High Flash (引爆點, Chuang Ching-shen, 2018)

High Flash posterThe little guy is often at the mercy of big business, but the conspiracy runs still deeper in Chuang Ching-shen’s high stakes thriller High Flash (引爆點, Yǐnbàodiǎn). Set in the relatively unglamorous world of a small fishing village, High Flash begins with a mysterious death but quickly spirals outwards to ask questions about the connections between industrial conglomerates and the political establishment both local and national. Those who seem keenest to root out corruption may in fact be no less self serving than those who take advantage of it but perhaps there’s nowhere free of greed and selfishness when there are such gains to be made.

The action opens with a fierce protest by the local fishing community towards the large scale Tonglian petrochemical plant which they believe has been polluting their waters, ruining their health and livelihoods. While the newly elected mayor, Chen (Lan Wei-hua), is giving his best at the megaphone, a commotion breaks out when a burning boat collides with protestors and is later found to be harbouring the body of one Ah-hai (Bokeh Kosang / Hsu Yi-Fan) who is assumed to have committed self immolation in protest of the plant’s continued intransigence.

Earnest medical examiner Chou (Chris Wu Kang-Ren) isn’t sure that’s the case. His evidence suggests Ah-hai, who was already terminally ill with liver cancer, did not die of burns or smoke inhalation while his kidneys also exhibited strange florescent spots later identified as copper sulphate. Chou’s findings are music to the ears of jaded prosecutor Jin (Yao Ti-Yi), who also happens to be Chou’s former fiancée. She too is convinced there’s more to this than the elaborate suicide of a man whose life had been ruined by the heartlessness of big business.

Chuang quickly sets up the expected contrast between the scientifically minded Chou who claims to assess only hard evidence without emotional baggage, and the passionate Jin who is desperate to expose the truth at any cost though the romantic drama between the pair never quite ignites even as the past continues to inform their present relationship and the case at hand. Despite his insistence on hyper-rationality, Chou is not is a cold or unfeeling man as he proves by tenderly introducing himself to Ah-hai’s body and asking for his cooperation in investigating why he died, but his rigidity is perhaps to have unexpected consequences despite his best intentions which see him taking a special interest in Ah-hai’s unfortunate wife and son.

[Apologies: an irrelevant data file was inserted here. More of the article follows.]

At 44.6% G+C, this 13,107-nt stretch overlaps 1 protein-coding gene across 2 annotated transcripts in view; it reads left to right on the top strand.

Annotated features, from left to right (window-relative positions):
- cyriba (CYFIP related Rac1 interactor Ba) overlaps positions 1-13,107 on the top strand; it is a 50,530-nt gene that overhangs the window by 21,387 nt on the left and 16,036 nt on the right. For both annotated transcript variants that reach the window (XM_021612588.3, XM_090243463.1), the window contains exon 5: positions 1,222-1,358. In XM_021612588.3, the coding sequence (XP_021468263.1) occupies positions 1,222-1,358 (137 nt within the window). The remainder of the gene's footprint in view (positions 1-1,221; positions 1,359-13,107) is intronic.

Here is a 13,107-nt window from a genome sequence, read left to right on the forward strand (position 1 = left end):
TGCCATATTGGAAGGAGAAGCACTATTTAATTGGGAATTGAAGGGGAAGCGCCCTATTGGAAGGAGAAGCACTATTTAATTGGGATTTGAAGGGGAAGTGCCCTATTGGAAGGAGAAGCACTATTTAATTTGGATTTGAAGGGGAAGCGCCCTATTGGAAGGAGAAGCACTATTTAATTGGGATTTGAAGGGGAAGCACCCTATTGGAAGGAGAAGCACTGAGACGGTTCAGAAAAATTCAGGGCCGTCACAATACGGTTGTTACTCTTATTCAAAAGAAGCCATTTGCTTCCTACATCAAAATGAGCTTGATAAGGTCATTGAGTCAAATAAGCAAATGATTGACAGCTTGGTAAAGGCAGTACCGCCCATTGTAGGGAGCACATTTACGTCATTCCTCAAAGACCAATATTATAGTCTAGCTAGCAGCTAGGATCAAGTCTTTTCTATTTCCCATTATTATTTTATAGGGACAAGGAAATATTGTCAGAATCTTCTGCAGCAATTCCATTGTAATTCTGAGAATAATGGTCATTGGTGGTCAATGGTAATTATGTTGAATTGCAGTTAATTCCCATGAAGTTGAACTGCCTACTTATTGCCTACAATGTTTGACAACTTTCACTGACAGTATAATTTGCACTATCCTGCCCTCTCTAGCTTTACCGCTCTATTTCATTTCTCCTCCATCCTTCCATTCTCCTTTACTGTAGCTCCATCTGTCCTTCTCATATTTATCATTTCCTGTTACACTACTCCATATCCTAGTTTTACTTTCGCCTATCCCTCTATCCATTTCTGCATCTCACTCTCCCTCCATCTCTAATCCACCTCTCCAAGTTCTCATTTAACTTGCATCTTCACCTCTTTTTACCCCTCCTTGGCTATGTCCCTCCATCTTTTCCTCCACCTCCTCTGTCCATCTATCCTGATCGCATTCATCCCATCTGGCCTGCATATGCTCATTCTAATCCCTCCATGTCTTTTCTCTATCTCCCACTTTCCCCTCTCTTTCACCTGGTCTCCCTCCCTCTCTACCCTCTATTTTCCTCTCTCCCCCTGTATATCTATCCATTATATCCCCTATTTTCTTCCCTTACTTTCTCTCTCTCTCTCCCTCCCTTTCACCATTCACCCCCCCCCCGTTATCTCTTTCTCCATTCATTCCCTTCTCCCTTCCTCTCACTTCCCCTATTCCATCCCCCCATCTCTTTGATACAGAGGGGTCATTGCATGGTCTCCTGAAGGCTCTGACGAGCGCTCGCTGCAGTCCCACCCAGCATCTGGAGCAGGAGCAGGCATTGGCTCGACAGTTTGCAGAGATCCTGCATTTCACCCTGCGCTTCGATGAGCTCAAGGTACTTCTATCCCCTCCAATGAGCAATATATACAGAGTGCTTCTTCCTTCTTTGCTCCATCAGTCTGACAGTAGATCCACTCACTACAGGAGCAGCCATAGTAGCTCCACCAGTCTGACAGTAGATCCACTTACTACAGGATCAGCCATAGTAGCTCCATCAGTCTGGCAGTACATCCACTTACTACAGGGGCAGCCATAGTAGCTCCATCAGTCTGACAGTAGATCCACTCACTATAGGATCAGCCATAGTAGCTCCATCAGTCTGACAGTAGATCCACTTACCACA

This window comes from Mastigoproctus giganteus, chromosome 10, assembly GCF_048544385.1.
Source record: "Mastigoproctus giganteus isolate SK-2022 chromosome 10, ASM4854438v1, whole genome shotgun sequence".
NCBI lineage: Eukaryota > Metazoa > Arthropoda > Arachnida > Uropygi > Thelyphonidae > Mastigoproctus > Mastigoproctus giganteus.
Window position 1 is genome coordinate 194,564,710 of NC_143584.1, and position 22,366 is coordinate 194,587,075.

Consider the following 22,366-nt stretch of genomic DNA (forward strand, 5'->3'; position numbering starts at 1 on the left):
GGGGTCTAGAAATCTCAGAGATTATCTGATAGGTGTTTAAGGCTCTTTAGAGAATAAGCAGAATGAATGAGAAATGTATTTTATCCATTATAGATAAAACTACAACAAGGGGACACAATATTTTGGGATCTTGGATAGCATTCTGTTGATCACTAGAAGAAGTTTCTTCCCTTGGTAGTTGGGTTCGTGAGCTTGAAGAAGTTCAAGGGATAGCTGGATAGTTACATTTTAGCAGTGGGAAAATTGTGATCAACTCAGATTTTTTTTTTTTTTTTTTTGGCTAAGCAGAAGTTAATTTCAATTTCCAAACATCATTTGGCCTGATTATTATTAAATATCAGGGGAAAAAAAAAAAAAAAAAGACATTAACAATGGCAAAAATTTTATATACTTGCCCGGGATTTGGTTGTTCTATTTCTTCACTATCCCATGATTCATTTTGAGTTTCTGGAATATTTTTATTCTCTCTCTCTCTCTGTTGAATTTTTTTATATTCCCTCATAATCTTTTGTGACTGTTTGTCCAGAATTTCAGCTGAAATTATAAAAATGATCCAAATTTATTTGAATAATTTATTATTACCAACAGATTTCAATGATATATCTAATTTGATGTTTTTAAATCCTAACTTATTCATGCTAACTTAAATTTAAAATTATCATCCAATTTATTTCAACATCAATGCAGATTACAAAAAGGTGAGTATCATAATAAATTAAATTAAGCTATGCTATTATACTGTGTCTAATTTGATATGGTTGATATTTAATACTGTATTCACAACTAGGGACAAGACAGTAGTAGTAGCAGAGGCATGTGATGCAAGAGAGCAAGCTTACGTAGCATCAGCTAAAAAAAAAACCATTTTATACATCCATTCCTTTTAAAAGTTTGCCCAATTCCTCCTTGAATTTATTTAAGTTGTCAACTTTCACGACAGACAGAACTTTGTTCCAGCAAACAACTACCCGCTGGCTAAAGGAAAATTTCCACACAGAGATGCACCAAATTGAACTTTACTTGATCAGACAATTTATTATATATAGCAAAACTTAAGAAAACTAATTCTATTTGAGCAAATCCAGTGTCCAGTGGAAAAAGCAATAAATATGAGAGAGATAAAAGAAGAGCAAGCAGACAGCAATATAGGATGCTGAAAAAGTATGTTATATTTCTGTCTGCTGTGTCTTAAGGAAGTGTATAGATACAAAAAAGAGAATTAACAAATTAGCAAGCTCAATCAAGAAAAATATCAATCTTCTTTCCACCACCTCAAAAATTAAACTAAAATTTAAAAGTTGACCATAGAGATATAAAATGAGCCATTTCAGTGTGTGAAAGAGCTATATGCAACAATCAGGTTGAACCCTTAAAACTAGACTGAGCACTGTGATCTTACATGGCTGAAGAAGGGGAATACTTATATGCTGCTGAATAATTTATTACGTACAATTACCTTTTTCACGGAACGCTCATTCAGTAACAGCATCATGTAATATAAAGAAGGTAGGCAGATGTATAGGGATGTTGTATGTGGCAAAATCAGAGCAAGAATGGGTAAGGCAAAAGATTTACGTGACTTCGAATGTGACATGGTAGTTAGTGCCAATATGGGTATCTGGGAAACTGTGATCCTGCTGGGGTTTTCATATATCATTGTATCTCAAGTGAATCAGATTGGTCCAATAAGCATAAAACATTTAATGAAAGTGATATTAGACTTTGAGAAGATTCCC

Ah-hai’s illness and that of his little boy who is suffering from a brain tumour are not explicitly linked to the illicit activities of Tonglian but the implication is clear. Industrial pollutants have destroyed not only the local fishing industry but with it a community which is now suffering with a large number of serious and unexplained illnesses. Tonglian, as might be assumed, is not particularly bothered, assuming it can rely on friends in high places and a complex web of thuggery and corruption to deal with any more serious opposition. Meanwhile, Ah-hai’s death is already being repurposed for political gain. The village regards him as a hero and a martyr who sacrificed himself in the most painful of ways in order to bring attention to their plight and the evils of Tonglian. None of which, however, is much use to his wife and son who are now unable to claim on his life insurance and are left without an income.